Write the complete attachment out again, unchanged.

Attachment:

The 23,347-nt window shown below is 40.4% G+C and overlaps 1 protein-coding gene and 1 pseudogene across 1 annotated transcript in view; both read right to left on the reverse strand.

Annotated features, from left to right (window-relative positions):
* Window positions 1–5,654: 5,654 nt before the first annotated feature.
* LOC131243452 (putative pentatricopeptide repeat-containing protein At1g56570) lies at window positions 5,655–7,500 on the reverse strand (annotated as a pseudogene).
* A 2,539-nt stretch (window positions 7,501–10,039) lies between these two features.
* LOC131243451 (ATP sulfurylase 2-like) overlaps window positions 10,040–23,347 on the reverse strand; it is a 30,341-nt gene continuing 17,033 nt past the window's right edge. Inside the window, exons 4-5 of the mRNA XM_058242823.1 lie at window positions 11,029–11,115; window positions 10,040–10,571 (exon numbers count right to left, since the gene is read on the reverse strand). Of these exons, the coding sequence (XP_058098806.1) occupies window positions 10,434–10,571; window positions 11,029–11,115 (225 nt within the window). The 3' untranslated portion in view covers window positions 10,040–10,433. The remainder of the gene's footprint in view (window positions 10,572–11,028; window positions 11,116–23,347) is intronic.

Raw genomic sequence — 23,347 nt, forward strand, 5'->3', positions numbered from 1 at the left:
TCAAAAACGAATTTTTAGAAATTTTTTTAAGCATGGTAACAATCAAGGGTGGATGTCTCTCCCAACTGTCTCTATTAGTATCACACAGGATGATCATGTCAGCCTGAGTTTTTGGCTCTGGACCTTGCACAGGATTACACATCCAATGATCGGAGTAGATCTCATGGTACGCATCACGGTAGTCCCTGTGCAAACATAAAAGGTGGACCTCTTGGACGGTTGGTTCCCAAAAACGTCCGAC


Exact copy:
The 23,347-nt window shown below is 40.4% G+C and overlaps 1 protein-coding gene and 1 pseudogene across 1 annotated transcript in view; both read right to left on the reverse strand.

Annotated features, from left to right (window-relative positions):
* Window positions 1–5,654: 5,654 nt before the first annotated feature.
* LOC131243452 (putative pentatricopeptide repeat-containing protein At1g56570) lies at window positions 5,655–7,500 on the reverse strand (annotated as a pseudogene).
* A 2,539-nt stretch (window positions 7,501–10,039) lies between these two features.
* LOC131243451 (ATP sulfurylase 2-like) overlaps window positions 10,040–23,347 on the reverse strand; it is a 30,341-nt gene continuing 17,033 nt past the window's right edge. Inside the window, exons 4-5 of the mRNA XM_058242823.1 lie at window positions 11,029–11,115; window positions 10,040–10,571 (exon numbers count right to left, since the gene is read on the reverse strand). Of these exons, the coding sequence (XP_058098806.1) occupies window positions 10,434–10,571; window positions 11,029–11,115 (225 nt within the window). The 3' untranslated portion in view covers window positions 10,040–10,433. The remainder of the gene's footprint in view (window positions 10,572–11,028; window positions 11,116–23,347) is intronic.

Raw genomic sequence — 23,347 nt, forward strand, 5'->3', positions numbered from 1 at the left:
TCAAAAACGAATTTTTAGAAATTTTTTTAAGCATGGTAACAATCAAGGGTGGATGTCTCTCCCAACTGTCTCTATTAGTATCACACAGGATGATCATGTCAGCCTGAGTTTTTGGCTCTGGACCTTGCACAGGATTACACATCCAATGATCGGAGTAGATCTCATGGTACGCATCACGGTAGTCCCTGTGCAAACATAAAAGGTGGACCTCTTGGACGGTTGGTTCCCAAAAACGTCCGAC